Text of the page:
Cultural, historical and natural heritages, even those that are not included in the UNESCO Heritage List, are some of the most precious, priceless and irreplaceable possessions, of not only a given nation, but humanity at large. Over the years, armed conflict and war, natural disasters, pollution, poaching, uncontrolled urbanization or human development, theft, invaders/tourism, etc. have deteriorated and caused the loss of vast treasured heritages all over the world. The loss of such a prized possessions in place or in a country is a loss for the entire humanity as it constitutes an impoverishment of the heritage of all mankind and its history, not just a given nation. The inclusion of a site into UNESCO Heritage List is an important step in the recognition of the site’s exceptional qualities, which can be considered of outstanding universal value and, as such, worthy of special protection against the dangers that threaten it. The honour of the inclusion of Asmara into the list is also a responsibility to the people and government of Eritrea to cherish and protect this treasure. The good thing about the inscription is, now that the city has been added into UNESCO Heritage List, the responsibility of its protection would, to some extent, be shared by the UNESCO and the whole world.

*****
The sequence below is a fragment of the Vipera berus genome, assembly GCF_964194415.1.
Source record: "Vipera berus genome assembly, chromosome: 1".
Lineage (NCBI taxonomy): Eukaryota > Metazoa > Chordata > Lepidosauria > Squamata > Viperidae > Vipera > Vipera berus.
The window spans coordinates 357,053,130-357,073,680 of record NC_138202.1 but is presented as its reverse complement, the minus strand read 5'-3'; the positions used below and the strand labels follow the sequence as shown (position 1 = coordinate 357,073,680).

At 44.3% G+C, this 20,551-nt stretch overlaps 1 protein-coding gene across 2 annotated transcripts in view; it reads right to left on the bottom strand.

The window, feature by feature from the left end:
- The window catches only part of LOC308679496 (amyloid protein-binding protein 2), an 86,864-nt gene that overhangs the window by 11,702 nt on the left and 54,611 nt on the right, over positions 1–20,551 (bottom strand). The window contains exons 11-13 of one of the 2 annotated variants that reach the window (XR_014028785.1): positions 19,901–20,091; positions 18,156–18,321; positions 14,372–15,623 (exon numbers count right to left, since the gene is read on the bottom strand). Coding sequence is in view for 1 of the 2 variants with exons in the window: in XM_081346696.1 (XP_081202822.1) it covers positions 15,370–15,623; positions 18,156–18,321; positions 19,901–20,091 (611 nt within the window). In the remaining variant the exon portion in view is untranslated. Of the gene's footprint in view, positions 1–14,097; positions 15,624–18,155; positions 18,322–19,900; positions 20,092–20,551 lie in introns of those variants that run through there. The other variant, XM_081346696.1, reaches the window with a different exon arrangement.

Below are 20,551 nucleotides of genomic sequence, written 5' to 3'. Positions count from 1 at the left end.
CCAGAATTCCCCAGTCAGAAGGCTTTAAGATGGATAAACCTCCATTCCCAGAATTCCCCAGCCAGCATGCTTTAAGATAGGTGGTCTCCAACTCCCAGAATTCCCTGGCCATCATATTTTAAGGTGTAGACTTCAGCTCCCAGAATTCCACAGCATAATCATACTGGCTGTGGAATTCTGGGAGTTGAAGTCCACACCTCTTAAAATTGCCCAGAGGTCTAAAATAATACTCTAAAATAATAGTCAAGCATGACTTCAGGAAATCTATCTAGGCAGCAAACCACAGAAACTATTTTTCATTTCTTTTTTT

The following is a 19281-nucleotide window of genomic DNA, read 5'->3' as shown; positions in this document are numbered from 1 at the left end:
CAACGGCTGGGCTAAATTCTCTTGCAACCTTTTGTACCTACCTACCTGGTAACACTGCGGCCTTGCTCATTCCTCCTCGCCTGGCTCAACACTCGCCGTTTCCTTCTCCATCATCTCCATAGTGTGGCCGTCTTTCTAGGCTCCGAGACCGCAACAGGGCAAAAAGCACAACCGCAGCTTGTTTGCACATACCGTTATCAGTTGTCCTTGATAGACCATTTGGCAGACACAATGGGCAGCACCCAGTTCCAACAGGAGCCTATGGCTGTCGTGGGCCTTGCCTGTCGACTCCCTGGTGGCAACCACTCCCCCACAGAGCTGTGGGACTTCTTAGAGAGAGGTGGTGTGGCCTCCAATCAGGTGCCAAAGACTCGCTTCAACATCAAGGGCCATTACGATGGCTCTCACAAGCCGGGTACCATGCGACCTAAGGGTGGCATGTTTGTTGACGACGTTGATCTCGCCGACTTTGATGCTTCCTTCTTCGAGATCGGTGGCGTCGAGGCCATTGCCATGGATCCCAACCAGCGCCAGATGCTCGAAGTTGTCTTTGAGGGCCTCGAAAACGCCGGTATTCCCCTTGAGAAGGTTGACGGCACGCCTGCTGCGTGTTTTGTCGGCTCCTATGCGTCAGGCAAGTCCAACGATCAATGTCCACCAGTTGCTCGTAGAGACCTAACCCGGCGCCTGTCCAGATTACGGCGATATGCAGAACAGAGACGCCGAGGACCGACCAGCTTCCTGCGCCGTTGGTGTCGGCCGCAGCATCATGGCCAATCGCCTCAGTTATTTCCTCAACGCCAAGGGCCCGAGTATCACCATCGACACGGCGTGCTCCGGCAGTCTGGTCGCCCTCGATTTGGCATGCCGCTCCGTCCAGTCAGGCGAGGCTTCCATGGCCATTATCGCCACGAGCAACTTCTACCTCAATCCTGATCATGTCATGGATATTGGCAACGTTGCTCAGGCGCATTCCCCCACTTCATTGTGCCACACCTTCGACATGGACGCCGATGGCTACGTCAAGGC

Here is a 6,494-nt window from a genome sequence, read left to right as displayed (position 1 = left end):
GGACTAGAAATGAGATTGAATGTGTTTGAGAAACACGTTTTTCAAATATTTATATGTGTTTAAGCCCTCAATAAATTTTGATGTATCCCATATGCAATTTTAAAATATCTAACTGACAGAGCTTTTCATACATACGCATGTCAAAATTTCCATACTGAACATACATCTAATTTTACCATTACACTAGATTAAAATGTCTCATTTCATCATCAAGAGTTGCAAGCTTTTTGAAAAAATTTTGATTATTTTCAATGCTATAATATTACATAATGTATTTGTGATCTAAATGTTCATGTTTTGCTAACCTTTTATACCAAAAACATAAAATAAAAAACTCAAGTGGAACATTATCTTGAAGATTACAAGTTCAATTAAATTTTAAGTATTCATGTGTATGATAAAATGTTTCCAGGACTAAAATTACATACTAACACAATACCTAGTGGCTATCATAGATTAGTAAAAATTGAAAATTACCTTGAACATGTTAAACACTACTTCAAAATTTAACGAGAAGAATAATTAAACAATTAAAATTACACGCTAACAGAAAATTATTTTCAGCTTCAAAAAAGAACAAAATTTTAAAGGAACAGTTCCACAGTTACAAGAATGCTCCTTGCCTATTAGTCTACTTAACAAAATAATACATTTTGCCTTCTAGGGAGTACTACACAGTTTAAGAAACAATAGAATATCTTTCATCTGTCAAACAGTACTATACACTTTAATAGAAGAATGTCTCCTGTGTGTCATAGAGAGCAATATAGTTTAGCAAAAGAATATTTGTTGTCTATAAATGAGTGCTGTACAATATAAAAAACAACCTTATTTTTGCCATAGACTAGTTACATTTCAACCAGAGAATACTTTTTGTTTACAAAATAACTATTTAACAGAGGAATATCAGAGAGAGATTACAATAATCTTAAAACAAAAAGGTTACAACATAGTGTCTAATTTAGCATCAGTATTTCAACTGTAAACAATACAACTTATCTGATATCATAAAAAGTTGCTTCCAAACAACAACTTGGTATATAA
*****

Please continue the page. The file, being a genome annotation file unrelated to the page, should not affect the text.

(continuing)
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Asmara’s Upgraded Status: Honour and Responsibility Reviewed by Admin on 12:01 AM Rating: 5